Acquiring Asbestos Samples
Before beginning the process of removing asbestos from a building, the suspected materials will very likely need to be tested for asbestos. The abatement process is a time-consuming and expensive one, so first it is worthwhile to determine with certainty whether abatement is necessary. It is possible for a non-professional to prepare a sample of the materials for analysis and some abatement firms will provide do-it-yourself instructions for sampling, but disturbing even small amounts of asbestos-containing materials can be dangerous, so it is best to consult a professional.
Choosing an Abatement Worker
Inspectors and abatement teams must be licensed by the state or federal government in order to deal with asbestos; it is illegal for a non-licensed contractor to perform this work. Some asbestos abatement firms will perform the entire process, including sampling, testing, assessment, and correction (removal or repair). However, the EPA recommends hiring two different firms – one for testing and assessment and another for correction – to prevent conflicts of interest. Unethical firms may exaggerate or even fabricate the existence of asbestos in order to coerce the homeowner into hiring them for an expensive removal process.
Taking a Sample Safely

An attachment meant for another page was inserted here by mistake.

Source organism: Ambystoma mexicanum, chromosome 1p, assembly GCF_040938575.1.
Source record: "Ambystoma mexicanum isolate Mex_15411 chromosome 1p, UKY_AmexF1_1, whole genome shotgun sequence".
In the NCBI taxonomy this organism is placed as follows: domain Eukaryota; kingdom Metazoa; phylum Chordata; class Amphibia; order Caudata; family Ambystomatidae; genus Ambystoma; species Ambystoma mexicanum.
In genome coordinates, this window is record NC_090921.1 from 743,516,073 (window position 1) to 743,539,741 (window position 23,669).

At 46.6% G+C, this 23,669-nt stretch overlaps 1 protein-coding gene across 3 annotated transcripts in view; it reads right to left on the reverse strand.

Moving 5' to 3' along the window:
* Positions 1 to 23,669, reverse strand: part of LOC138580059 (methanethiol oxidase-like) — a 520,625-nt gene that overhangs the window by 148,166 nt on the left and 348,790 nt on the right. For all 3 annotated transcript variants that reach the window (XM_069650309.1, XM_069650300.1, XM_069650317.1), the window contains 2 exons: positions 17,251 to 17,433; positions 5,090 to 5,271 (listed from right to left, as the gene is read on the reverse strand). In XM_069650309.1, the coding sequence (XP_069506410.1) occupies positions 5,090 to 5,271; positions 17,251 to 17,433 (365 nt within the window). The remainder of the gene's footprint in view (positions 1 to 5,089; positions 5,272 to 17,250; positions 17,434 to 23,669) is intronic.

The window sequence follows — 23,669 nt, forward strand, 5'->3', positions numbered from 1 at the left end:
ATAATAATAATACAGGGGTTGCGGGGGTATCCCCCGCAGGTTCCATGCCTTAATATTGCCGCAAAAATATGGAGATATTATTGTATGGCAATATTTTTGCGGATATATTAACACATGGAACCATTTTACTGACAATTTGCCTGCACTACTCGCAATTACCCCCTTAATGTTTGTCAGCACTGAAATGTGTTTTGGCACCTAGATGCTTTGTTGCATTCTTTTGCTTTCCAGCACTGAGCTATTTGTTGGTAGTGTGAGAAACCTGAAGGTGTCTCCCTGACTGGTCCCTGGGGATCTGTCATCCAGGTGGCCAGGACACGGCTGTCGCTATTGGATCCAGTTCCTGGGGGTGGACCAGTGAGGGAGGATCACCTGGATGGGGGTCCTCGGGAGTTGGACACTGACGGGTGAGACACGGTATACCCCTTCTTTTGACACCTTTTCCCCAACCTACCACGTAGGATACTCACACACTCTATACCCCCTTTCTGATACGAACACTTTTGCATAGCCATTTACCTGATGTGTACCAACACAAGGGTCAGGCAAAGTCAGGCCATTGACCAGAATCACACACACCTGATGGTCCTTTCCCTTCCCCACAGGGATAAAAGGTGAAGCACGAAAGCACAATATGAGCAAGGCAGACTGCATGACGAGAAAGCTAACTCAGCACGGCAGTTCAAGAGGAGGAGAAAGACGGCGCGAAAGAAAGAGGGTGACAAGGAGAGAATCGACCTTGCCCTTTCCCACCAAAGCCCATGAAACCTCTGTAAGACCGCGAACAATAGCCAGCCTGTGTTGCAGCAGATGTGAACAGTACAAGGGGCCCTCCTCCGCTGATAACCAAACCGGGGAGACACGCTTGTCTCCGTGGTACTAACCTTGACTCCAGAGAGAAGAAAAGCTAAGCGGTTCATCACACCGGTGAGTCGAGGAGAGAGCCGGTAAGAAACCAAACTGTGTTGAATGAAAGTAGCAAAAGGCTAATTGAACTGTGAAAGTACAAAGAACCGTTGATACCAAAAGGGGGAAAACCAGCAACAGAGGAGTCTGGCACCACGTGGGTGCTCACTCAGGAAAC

When taking a sample, the professional should follow general asbestos safety guidelines, remaining alone in the room while taking the sample and employing proper protective gear, usually including a disposable suit and gloves as well as a respirator specially fitted to filter asbestos from the air. The sampler should also take the precautions of removing any furniture or upholstery and turning off heating or cooling systems to prevent the spread of the fibers throughout the structure should they be released during the sampling process. The sampler should not use any kind of power tools to perform the work, as these can create dust that contains tiny asbestos fibers. Once taken, the sample should be carefully sealed and labeled with the date, location, and likely an identification number that the firm will provide to the contractor. The professional should take steps to minimize any disturbance that has been made in the material, including patching it with duct tape or wetting down the area to contain any dust. The procedure for taking air samples is different, but is generally used to determine the safety of workplace settings, since the Occupational Safety and Health Administration’s standards are based on the number of asbestos fibers per cubic centimeter of air. References: State of Washington Department of Ecology U.S. Environmental Protection Agency U.S. Occupational Safety and Health Administration